Today we’re writing about what we’ve learned over the course of the semester about writing and teaching. The prompt is aimed CO301D classmates, but I have to say that one of the things that keeps me in teaching is being a learner alongside my students. I’ve had hard days and joyful days and everything in between over the past 30 years, but in my daily work with students, I’ve never been bored–challenged, discouraged, inspired, yes, but bored never.
When I began teaching, this was unexpected. That’s probably because I was so nervous about being the authority figure, THE knower, in the room, that it didn’t occur to me that I could and should also model learning for my students. Those days, the connection between knowing and learning was tentative at best, and the worst thing I thought I could do was appear tentative in front of a group of 14-year-olds. (P.S.: Since I also looked 14, that was actually a good call a lot of the time.)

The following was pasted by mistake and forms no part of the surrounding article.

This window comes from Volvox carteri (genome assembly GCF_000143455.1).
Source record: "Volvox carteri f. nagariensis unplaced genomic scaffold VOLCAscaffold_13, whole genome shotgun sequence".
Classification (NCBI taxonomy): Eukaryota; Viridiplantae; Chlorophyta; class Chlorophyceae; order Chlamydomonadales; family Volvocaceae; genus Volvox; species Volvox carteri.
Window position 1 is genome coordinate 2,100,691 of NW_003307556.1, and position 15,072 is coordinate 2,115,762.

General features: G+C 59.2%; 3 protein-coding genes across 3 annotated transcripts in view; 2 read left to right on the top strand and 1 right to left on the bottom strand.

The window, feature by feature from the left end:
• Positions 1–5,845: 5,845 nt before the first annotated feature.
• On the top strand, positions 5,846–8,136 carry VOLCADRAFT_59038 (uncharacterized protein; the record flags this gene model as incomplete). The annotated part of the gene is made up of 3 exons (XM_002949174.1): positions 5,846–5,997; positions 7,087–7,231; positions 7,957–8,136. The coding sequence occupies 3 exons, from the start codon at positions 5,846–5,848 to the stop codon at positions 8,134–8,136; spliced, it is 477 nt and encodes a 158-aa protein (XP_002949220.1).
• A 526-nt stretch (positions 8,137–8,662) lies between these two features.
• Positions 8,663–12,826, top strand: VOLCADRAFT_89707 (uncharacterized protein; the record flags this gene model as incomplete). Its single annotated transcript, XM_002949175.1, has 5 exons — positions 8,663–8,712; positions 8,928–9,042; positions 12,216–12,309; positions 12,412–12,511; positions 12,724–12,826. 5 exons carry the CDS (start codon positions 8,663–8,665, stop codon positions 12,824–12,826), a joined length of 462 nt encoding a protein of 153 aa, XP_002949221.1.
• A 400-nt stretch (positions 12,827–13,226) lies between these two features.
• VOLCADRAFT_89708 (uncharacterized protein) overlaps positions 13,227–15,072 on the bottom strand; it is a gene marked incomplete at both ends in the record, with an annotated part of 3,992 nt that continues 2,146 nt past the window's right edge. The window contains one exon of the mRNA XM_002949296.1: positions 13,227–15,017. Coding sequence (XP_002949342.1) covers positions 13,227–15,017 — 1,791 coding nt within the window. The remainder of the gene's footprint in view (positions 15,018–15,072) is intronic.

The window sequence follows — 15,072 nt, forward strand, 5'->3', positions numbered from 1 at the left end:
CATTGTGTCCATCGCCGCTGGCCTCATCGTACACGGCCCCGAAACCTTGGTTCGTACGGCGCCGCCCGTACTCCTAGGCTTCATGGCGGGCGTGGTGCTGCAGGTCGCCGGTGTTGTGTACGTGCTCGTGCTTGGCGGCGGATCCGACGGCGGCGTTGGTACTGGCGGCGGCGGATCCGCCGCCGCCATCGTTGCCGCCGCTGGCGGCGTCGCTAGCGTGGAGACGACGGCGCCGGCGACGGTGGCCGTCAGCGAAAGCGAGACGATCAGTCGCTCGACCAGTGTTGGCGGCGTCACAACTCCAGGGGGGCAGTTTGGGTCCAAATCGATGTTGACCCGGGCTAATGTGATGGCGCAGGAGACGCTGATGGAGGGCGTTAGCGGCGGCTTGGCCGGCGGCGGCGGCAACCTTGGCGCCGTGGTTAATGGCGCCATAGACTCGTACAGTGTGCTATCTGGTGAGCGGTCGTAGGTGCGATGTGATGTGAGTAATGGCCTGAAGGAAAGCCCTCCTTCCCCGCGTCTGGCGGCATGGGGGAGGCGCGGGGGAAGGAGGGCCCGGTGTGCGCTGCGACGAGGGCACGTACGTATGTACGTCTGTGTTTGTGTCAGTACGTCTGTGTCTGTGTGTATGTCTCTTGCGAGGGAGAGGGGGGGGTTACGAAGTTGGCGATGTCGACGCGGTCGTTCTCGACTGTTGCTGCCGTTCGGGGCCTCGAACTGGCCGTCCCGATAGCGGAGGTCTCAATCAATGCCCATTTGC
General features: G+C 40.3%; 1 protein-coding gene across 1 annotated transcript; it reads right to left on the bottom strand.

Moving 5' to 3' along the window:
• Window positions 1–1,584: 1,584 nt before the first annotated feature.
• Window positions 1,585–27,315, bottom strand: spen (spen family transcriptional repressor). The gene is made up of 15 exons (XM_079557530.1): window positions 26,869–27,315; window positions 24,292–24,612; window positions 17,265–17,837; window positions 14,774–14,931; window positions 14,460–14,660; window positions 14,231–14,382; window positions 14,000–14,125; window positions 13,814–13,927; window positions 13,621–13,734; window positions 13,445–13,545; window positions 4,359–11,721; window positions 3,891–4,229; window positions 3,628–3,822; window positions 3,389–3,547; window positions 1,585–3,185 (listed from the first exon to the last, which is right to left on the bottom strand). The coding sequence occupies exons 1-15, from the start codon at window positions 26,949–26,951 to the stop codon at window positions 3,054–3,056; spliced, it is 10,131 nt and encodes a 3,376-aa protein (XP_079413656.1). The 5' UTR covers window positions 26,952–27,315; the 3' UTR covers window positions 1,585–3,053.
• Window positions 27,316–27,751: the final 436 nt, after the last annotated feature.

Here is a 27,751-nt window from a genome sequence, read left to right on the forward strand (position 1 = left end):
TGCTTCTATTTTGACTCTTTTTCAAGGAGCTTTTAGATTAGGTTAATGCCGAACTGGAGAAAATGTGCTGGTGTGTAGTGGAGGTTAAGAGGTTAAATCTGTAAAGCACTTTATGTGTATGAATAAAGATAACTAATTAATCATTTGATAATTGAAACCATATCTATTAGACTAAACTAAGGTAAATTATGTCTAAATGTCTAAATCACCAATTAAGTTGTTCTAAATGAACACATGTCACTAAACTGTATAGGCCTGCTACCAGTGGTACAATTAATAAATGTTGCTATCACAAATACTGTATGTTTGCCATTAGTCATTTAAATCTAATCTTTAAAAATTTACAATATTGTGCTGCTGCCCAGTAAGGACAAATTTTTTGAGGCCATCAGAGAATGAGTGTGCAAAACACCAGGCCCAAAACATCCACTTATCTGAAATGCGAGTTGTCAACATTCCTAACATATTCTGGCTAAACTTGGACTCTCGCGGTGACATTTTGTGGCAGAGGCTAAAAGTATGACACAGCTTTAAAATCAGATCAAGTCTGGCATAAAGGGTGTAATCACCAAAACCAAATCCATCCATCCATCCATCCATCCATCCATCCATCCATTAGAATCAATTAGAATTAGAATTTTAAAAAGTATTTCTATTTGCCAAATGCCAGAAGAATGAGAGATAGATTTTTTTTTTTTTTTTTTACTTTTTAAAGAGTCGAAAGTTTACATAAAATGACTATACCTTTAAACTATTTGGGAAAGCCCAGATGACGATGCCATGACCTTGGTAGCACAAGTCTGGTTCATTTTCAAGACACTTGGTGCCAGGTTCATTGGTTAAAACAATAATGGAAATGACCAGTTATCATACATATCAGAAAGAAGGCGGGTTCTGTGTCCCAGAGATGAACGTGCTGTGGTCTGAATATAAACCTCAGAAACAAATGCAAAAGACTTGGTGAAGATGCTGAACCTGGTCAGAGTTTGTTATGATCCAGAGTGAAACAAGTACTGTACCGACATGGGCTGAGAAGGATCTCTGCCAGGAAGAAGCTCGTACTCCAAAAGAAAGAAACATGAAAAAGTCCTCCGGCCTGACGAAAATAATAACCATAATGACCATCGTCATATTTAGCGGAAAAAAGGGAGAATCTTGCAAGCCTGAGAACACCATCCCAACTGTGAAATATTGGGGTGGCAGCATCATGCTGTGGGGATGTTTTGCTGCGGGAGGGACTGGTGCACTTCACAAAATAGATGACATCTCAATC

But the act of teaching necessarily begs learning, whether we acknowledge it or not. And learning requires vulnerability. And vulnerability is a two-sided coin that is characterized by bliss and folly. (Cf the New Belgium Folly Pack and their motto, by of Joseph Campbell, to “follow your bliss.”)
Welp, I’m pretty sure I just said that the maintaining a generative professional mindset that allows you to learn alongside your students also requires beer. Happy hour awaits, my friends. Cheers.